I like to play Roy's "fast forward" technique in reverse, too, asking: What did I buy everyone for Christmas last year? (Sometimes, I can't remember). Where are those "I have to have it" gifts now?
Remember that "giving" is not the same as "spending"
My theory is that the number on the price tag is inversely proportional to the child's enjoyment of the toy. The 3-dollar pack of plastic farm animals from Wal-Mart has gotten more use than all of Cassie's electronic gadgets combined.
Surrounded with the latest scientifically developed infant toys, 8-month-old Callie yanks off one of her socks, throws it in the air, giggles, then tries to eat it. It's great fun. And, even brand new, socks that size are about 16 cents apiece.
The theory holds true for me, too. My favorite gift-and the one I remember-from last year, was a framed close-up of Cassie. When I opened the gift, from my own mother, I burst into tears. I look at it every day and it never fails to make me glad and grateful. It was probably the least expensive present under the tree.
Simple is simply better. And there are all kinds of ways you can make a simple gift more meaningful. This year, I will record my prayers and wishes for the year to come, for each of my dear ones. Then I will tuck the message into their stockings. For one, I will write the message in red magic marker on plain wrapping paper, which conceals a particularly inspiring book. For another, the message will be its own gift.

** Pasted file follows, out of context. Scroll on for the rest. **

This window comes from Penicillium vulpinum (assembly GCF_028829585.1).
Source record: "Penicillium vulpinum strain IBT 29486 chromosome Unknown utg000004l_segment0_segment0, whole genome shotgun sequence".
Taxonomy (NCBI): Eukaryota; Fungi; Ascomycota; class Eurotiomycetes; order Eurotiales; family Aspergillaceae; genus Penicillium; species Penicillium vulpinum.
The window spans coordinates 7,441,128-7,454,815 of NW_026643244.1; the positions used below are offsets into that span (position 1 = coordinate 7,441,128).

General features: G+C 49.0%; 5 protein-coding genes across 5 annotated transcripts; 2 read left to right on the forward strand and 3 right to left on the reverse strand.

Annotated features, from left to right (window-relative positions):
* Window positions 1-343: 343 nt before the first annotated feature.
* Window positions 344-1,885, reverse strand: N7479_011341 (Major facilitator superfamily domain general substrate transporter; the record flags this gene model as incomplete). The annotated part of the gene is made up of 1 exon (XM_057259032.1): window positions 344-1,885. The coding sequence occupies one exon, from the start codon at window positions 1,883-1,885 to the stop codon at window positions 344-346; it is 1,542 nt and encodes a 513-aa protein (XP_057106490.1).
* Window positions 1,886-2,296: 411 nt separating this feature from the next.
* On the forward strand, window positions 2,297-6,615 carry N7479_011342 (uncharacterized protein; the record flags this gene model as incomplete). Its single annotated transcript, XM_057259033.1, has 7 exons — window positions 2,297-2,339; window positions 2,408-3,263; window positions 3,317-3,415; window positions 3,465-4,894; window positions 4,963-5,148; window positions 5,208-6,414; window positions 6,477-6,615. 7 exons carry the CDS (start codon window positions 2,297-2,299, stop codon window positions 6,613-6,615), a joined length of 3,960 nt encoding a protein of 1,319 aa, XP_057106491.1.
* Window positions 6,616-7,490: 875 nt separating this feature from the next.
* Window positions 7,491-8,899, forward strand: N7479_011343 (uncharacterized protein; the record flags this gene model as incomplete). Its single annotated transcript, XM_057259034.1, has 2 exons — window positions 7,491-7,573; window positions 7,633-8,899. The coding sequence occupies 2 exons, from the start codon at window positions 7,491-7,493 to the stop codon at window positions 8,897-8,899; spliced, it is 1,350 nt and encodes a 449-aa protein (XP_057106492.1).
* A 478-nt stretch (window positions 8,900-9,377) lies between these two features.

Remember that shopping is not my favorite form of recreation
I can think of a lot of things I'd rather be doing with my kids than hanging out in a mall: Walking through the snow, ice skating, curling up on the couch with hot chocolate and a pile of children's books immediately come to mind. This year, I'll strive to get that message across. When we need something, we'll just go and get it. Then we'll do something fun.
For my gifts this year, I'll try to make sure my money goes where I want it to. There are lots of ways to do so: shop at websites that help artisans in developing countries (such as Serrv International); shop local stores and boutiques so my money stays in the community; shop online where a portion of the proceeds go to charity; make my own gifts and holiday cards and donate the money I save to charity.
If I do find myself in a mall, I'll make sure the emphasis is on giving. Most malls make it easy to turn the attention to those less fortunate, with Toys for Tots barrels and Salvation Army bell ringers. Some of you may have seen the Oprah show last week with the woman whose layaway debt at Wal-Mart totaled in the thousands because she bought so many gifts for needy children. She talked about growing up not having a simple doll, and so she dressed up a Coke bottle and pretended. Now, hundreds of kids will have something new and shiny under the tree because of her.